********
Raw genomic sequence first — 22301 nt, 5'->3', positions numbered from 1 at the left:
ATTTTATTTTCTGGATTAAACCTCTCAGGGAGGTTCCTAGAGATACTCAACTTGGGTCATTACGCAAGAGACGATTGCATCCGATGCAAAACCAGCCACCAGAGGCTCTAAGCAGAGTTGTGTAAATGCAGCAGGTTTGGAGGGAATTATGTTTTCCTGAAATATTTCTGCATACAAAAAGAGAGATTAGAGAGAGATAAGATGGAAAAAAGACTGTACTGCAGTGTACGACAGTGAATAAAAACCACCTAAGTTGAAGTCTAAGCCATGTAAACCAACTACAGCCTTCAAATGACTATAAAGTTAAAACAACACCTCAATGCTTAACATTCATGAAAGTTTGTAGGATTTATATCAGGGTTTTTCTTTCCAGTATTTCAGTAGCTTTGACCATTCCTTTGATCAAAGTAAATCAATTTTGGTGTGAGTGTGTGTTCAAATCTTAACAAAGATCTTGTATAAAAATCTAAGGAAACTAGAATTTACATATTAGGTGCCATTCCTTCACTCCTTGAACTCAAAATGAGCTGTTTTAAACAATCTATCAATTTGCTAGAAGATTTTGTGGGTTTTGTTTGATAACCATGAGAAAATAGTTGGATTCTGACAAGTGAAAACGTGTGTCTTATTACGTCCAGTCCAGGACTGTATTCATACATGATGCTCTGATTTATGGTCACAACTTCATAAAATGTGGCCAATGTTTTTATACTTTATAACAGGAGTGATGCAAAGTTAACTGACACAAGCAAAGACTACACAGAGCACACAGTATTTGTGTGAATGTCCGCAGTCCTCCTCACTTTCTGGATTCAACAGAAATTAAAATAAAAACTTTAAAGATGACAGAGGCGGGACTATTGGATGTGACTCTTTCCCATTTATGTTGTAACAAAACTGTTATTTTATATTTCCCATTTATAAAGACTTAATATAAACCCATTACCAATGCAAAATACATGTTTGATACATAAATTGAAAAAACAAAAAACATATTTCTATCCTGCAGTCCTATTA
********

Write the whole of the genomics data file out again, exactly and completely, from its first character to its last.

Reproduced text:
Raw genomic sequence first — 22301 nt, 5'->3', positions numbered from 1 at the left:
ATTTTATTTTCTGGATTAAACCTCTCAGGGAGGTTCCTAGAGATACTCAACTTGGGTCATTACGCAAGAGACGATTGCATCCGATGCAAAACCAGCCACCAGAGGCTCTAAGCAGAGTTGTGTAAATGCAGCAGGTTTGGAGGGAATTATGTTTTCCTGAAATATTTCTGCATACAAAAAGAGAGATTAGAGAGAGATAAGATGGAAAAAAGACTGTACTGCAGTGTACGACAGTGAATAAAAACCACCTAAGTTGAAGTCTAAGCCATGTAAACCAACTACAGCCTTCAAATGACTATAAAGTTAAAACAACACCTCAATGCTTAACATTCATGAAAGTTTGTAGGATTTATATCAGGGTTTTTCTTTCCAGTATTTCAGTAGCTTTGACCATTCCTTTGATCAAAGTAAATCAATTTTGGTGTGAGTGTGTGTTCAAATCTTAACAAAGATCTTGTATAAAAATCTAAGGAAACTAGAATTTACATATTAGGTGCCATTCCTTCACTCCTTGAACTCAAAATGAGCTGTTTTAAACAATCTATCAATTTGCTAGAAGATTTTGTGGGTTTTGTTTGATAACCATGAGAAAATAGTTGGATTCTGACAAGTGAAAACGTGTGTCTTATTACGTCCAGTCCAGGACTGTATTCATACATGATGCTCTGATTTATGGTCACAACTTCATAAAATGTGGCCAATGTTTTTATACTTTATAACAGGAGTGATGCAAAGTTAACTGACACAAGCAAAGACTACACAGAGCACACAGTATTTGTGTGAATGTCCGCAGTCCTCCTCACTTTCTGGATTCAACAGAAATTAAAATAAAAACTTTAAAGATGACAGAGGCGGGACTATTGGATGTGACTCTTTCCCATTTATGTTGTAACAAAACTGTTATTTTATATTTCCCATTTATAAAGACTTAATATAAACCCATTACCAATGCAAAATACATGTTTGATACATAAATTGAAAAAACAAAAAACATATTTCTATCCTGCAGTCCTATTA